---- David C. [email protected] wrote:
On Jul 15, 2010, at 12:18 PM, Greg D. wrote:
This sounds like a long, procedural method. Can it be broken down any further (i.e. delegating more of its work to other methods)?
Yes, it is. The sub methods are the broken down part and not overridden
super methods like I guess I made it sound based on your answers below.
If the real sub_method sets any internal state (i.e. assigns values to instance variables), then this won’t work at all.
Well, they don’t assign instance variables. They are really just
methods handling conditions of the randomness in the parent method.
It’s much easier to control state in an example, rather than inspect state and set different expectations based on it. Consider a simulation of a game that involves a die:
die = double(‘die’)
Funny you used die when this problem is for a game.
Yes, I can stub out the conditions that each child method handles. This
procedural method has grown because of the permutations increase
exponentially with more data. But, the conditions to handle (defined in
the child methods) have become finite and all I have to do is test those
with mocks and stubs.
I know I put the cart before the horse in TDD/BDD, but this was a very
difficult problem to solve:
Create a random tournament layout of unique teams of players where a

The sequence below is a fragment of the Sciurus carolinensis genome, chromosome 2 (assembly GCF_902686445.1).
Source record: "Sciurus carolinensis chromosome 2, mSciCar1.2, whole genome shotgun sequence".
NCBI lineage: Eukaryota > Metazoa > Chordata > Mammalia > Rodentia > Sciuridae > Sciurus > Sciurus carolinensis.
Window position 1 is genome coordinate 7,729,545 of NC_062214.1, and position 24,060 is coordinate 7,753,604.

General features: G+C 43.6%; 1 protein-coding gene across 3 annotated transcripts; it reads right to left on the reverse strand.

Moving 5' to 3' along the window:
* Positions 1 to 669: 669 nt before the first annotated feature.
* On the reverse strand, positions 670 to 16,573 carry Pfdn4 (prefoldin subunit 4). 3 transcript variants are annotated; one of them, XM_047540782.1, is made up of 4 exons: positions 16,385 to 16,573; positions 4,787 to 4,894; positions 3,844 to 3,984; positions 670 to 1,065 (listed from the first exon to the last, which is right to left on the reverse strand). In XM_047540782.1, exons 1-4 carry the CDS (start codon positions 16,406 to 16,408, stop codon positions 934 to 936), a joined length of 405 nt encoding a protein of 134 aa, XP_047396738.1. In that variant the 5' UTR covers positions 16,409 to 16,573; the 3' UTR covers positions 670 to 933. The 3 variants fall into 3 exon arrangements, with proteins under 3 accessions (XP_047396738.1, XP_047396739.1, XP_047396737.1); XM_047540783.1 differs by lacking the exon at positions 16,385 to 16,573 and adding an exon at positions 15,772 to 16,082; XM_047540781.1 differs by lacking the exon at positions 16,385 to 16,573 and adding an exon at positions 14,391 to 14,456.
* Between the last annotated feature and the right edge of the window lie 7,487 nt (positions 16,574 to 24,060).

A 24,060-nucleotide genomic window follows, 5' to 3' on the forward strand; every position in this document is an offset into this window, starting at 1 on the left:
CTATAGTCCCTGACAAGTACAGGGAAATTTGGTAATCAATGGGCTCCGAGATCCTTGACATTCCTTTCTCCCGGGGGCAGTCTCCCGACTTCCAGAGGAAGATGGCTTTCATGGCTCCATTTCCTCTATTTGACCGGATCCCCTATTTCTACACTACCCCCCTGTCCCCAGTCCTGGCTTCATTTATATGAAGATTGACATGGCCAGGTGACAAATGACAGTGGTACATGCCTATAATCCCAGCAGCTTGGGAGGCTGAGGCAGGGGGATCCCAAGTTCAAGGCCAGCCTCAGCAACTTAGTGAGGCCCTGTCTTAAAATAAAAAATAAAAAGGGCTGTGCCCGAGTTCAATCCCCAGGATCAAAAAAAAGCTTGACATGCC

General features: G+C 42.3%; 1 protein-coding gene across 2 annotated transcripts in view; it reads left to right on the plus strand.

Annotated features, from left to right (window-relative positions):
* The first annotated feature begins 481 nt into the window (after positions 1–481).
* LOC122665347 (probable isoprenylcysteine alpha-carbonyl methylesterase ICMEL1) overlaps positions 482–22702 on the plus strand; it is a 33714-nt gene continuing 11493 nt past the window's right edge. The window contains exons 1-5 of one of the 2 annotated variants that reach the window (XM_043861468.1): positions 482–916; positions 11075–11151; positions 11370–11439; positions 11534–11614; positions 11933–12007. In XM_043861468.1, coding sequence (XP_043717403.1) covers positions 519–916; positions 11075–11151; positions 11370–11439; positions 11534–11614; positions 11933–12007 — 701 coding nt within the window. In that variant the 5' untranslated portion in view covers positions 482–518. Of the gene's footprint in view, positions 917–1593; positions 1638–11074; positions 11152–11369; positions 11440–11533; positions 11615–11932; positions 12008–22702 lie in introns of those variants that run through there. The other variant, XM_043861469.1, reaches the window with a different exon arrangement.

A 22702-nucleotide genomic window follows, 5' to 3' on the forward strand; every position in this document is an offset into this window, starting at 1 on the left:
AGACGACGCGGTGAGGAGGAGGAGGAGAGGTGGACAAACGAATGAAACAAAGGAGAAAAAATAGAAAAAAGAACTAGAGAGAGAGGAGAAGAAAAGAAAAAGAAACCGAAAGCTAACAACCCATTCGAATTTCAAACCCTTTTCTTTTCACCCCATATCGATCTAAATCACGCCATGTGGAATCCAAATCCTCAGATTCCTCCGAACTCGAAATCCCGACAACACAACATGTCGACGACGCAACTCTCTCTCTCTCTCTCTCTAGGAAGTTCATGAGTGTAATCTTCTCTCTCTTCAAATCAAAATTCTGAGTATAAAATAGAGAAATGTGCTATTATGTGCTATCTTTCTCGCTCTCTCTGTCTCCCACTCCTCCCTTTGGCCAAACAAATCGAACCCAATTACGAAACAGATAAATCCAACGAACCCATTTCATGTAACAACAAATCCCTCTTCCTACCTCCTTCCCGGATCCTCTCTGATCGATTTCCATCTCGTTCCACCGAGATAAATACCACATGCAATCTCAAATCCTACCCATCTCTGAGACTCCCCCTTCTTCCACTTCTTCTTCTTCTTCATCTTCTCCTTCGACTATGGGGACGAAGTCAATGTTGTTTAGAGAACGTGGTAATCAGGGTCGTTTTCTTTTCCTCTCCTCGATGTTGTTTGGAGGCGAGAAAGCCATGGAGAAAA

team is matched with another random team of different players and every
player plays on teams made up of all the other players to complete the
tournament. This way you find the best individual player. Example of
this would be euchre, bridge, other team playing card games, etc. But
not limited to card games and not limited to 2 man teams. Also, it
must allow for uneven number of players in the tournament. i.e. players
would have byes throughout the tournament and those byes would be evenly
distributed throughout the tournament. For example: a tournament of 2
players per team and 2 teams per match made up of say 15 players would
have all players have had the same number of byes at the end of every
I actually wrote this 20 years ago in ANSI C. Now I have written it in
ruby. It has been just about as hard to do, but less lines of code,
cleaner and runs faster mainly because in the C code evaluated each team
as it was searching for a team to place into a round where is the ruby
code it was simple to remove and shrink the possible opponents with one
line of code. So, while the C code would take maybe hours to figure
out a layout of 200+ euchre players. The ruby code does it in a few
minutes on the same machine. Not that you would every have that large
of a tournament. Just out of curiosity, I tried the a very large size
tournament to compare the timing.
I do have one more question, how would you write a test for a recursive
method? I have a couple of those too.
Thanks for the ideas,